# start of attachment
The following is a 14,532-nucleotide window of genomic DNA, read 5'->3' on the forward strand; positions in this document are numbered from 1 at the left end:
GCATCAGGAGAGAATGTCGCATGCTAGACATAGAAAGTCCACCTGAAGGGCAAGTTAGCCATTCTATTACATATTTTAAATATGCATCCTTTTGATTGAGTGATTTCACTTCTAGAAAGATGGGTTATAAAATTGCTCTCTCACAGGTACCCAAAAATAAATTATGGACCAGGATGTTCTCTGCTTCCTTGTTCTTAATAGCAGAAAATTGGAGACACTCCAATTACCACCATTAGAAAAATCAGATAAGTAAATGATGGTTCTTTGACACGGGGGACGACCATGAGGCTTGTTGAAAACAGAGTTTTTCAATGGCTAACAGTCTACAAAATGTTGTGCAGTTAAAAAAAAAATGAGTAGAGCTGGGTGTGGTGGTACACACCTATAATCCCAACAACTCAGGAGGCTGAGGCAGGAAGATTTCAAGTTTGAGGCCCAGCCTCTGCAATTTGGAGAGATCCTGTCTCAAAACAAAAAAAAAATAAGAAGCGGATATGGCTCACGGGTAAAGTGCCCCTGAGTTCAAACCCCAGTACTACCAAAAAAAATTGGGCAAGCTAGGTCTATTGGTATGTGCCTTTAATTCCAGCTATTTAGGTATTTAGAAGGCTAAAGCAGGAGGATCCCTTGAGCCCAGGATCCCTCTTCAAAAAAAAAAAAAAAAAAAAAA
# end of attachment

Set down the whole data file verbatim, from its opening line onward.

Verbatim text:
The following is a 14,532-nucleotide window of genomic DNA, read 5'->3' on the forward strand; positions in this document are numbered from 1 at the left end:
GCATCAGGAGAGAATGTCGCATGCTAGACATAGAAAGTCCACCTGAAGGGCAAGTTAGCCATTCTATTACATATTTTAAATATGCATCCTTTTGATTGAGTGATTTCACTTCTAGAAAGATGGGTTATAAAATTGCTCTCTCACAGGTACCCAAAAATAAATTATGGACCAGGATGTTCTCTGCTTCCTTGTTCTTAATAGCAGAAAATTGGAGACACTCCAATTACCACCATTAGAAAAATCAGATAAGTAAATGATGGTTCTTTGACACGGGGGACGACCATGAGGCTTGTTGAAAACAGAGTTTTTCAATGGCTAACAGTCTACAAAATGTTGTGCAGTTAAAAAAAAAATGAGTAGAGCTGGGTGTGGTGGTACACACCTATAATCCCAACAACTCAGGAGGCTGAGGCAGGAAGATTTCAAGTTTGAGGCCCAGCCTCTGCAATTTGGAGAGATCCTGTCTCAAAACAAAAAAAAAATAAGAAGCGGATATGGCTCACGGGTAAAGTGCCCCTGAGTTCAAACCCCAGTACTACCAAAAAAAATTGGGCAAGCTAGGTCTATTGGTATGTGCCTTTAATTCCAGCTATTTAGGTATTTAGAAGGCTAAAGCAGGAGGATCCCTTGAGCCCAGGATCCCTCTTCAAAAAAAAAAAAAAAAAAAAAA